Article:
Emergence and adaptation of referential conventions in dialogue
Item statusRestricted Access
Embargo end date02/07/2020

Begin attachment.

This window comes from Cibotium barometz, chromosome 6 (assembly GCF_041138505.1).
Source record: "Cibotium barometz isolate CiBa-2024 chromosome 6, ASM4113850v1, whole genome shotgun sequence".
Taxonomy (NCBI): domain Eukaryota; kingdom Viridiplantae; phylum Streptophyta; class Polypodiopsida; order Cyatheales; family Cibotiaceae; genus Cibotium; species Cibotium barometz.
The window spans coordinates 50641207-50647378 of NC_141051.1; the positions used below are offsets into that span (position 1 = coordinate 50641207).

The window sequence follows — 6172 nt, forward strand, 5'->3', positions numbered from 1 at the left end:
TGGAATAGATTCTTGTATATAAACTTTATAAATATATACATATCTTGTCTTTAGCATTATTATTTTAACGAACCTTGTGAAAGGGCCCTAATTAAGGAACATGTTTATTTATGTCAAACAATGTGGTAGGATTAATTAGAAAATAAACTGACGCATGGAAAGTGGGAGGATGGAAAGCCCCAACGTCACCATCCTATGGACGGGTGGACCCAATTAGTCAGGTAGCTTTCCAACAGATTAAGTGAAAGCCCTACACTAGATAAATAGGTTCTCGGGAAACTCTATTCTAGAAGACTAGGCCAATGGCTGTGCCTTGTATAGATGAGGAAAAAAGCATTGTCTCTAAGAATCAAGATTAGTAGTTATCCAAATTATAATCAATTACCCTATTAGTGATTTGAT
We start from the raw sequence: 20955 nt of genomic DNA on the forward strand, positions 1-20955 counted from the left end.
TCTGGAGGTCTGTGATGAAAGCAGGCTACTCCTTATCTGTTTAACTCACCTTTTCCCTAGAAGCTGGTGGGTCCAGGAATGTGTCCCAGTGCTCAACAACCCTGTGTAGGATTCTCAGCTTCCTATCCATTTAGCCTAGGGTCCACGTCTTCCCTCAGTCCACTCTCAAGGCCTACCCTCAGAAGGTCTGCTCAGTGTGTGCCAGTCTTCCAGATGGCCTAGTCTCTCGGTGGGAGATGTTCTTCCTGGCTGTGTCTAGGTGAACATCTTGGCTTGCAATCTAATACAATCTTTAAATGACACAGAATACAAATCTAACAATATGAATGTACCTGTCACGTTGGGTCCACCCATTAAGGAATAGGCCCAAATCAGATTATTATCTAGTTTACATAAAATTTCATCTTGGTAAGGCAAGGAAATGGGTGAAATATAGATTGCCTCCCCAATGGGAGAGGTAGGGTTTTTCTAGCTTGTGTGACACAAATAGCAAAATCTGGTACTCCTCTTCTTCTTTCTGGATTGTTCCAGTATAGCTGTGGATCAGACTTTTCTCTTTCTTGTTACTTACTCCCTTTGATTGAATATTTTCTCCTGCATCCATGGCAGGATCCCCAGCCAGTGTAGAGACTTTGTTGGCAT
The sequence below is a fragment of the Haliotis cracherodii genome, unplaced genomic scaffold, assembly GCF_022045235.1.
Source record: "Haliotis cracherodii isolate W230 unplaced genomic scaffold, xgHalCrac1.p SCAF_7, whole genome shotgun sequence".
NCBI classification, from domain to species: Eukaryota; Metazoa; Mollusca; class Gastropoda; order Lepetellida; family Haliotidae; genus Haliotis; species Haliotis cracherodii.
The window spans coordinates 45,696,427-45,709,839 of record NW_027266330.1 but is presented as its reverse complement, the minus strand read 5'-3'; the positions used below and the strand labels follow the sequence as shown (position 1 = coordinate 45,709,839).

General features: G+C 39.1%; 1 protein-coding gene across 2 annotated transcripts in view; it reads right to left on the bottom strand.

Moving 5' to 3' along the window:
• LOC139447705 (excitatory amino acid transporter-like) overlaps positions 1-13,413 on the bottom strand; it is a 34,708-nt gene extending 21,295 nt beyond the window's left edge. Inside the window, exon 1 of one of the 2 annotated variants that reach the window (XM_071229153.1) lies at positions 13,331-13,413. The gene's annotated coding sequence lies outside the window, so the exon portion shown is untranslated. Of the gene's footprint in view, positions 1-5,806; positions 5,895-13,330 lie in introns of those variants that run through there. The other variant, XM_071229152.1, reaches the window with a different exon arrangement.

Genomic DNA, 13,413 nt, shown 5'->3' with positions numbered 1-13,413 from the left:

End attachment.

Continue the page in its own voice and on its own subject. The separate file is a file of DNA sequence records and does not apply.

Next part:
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When speakers in dialogue are faced with the need to repeatedly refer to the same items, they usually use the same references they or their partners had used before. These previously-used references act as precedents, standing in speakers’ memory as successful ways of solving that particular communicative need. From mechanistic models explaining this reuse as a consequence of low-level priming (Pickering & Garrod, 2004), to models assuming sophisticated partner-modelling processes (Clark & Marshall, 1981; Clark & Wilkes-Gibbs, 1986), most theories assume speakers will maintain their referential choices throughout the dialogue. While references might be modified to discard superfluous elements (as in referential reduction, Krauss & Weinheimer, 1964; or simplification, Bard & Aylett, 2005), conceptualisations will be preserved. However, there are several reasons why speakers might need to change their previous referential choices: a context change might render the old reference insufficient to identify the target, or overly detailed, prompting the listener to wonder if additional meanings are implied. It might also be that the repetition of the task highlights a better referential alternative, or that additional information makes other alternatives more salient for the speakers. In this thesis, I present an investigation of the dynamics of reference repetition and change in dialogue, bringing together a theoretical analysis of the existing literature and 5 experiments that aim to clarify how, when, and why speakers might change their referential choices. Experiment 1 explores the dynamics of reference change when the repetition of a task creates additional pressures that were not evident in an initial exposure. The experiment compares pairs and individual speakers describing positions in two spatial contexts (regular or irregular mazes, as in Garrod & Anderson, 1987; Garrod & Doherty, 1994) that cue participants into using different referential descriptions. As the task is repeated over 3 rounds, an additional pressure for efficiency is created, pushing participants across contexts into using one of the two initial descriptive choices. Crucially, only interacting pairs of participants adapted to this additional pressure by switching to a more efficient alternative, while participants completing the task individually maintained their initial choices. Additionally, this chapter reports a pilot study of the same experiment in 4-person groups that showed a switching pattern similar to the one found in interacting pairs. Experiments 2 and 3 further investigate the drivers of linguistic change in referential choice and the relationship between interaction and adaptation found on experiment 1. Experiment 2 explores the relationship between context change and linguistic change. Using the maze game paradigm, the experiment presented individuals and pairs of participants with either the same maze in each round of the task, or different mazes in the first and the second halves of the experiment. The results of Experiment 2 offer some support to the conclusions of Experiment 1, as participants switched to Abstract descriptions as they gained experience in the task; however there were no significant differences between Interaction conditions, nor between Same or Different mazes. Experiment 3 was aimed at exploring which features of interaction were relevant for reference change. The experiment used the maze game in different interactive setups, in which participants played a first round of the game either as Matchers (in direct interaction with the Director) or Overhearers (having access to another pair’s dialogue), and three successive rounds as Directors with either the same partner as in the first round, or a new partner. Participants showed higher levels of adaptation as they gained experience in the task; while the different interactive setups did not significantly influence their reference choices. Experiments 4 and 5 further explore the relationship between reference change and participant role in interaction. Using a picture matching paradigm (Brennan & Clark, 1996), Experiment 4 tested participants interacting with either the Same Partner throughout, a New Partner in the second half of the experiment, or an Overhearer (who had witnessed the first half of the experiment) in the second half. Participants in all conditions maintained previously used overspecific picture descriptions even when those detailed descriptions were not needed to identify the referents, pointing towards a predominance of speaker-centred factors in reference choice. Experiment 5 used a similar interactive setup, testing participants on a larger set of pictures. Participants maintained their overspecific descriptions only if interacting with the Same Partner they had on the first half of the experiment, or with the Overhearer, switching to context-appropriate basic-level descriptions if interacting with a New Partner. Taken together, both experiments suggest a complex balance between speaker-centred and audience-design factors in the potential change of reference choices, where speakers need to weigh their own effort against the communicative needs of their partner. These experiments highlight the crucial role of interaction in the adaptation of reference choices to changes in context, and show that individuals’ ‘conservative bias’ that leads them to maintain their own previously used references can be overturned in the search for better communicative alternatives in interactive dialogue.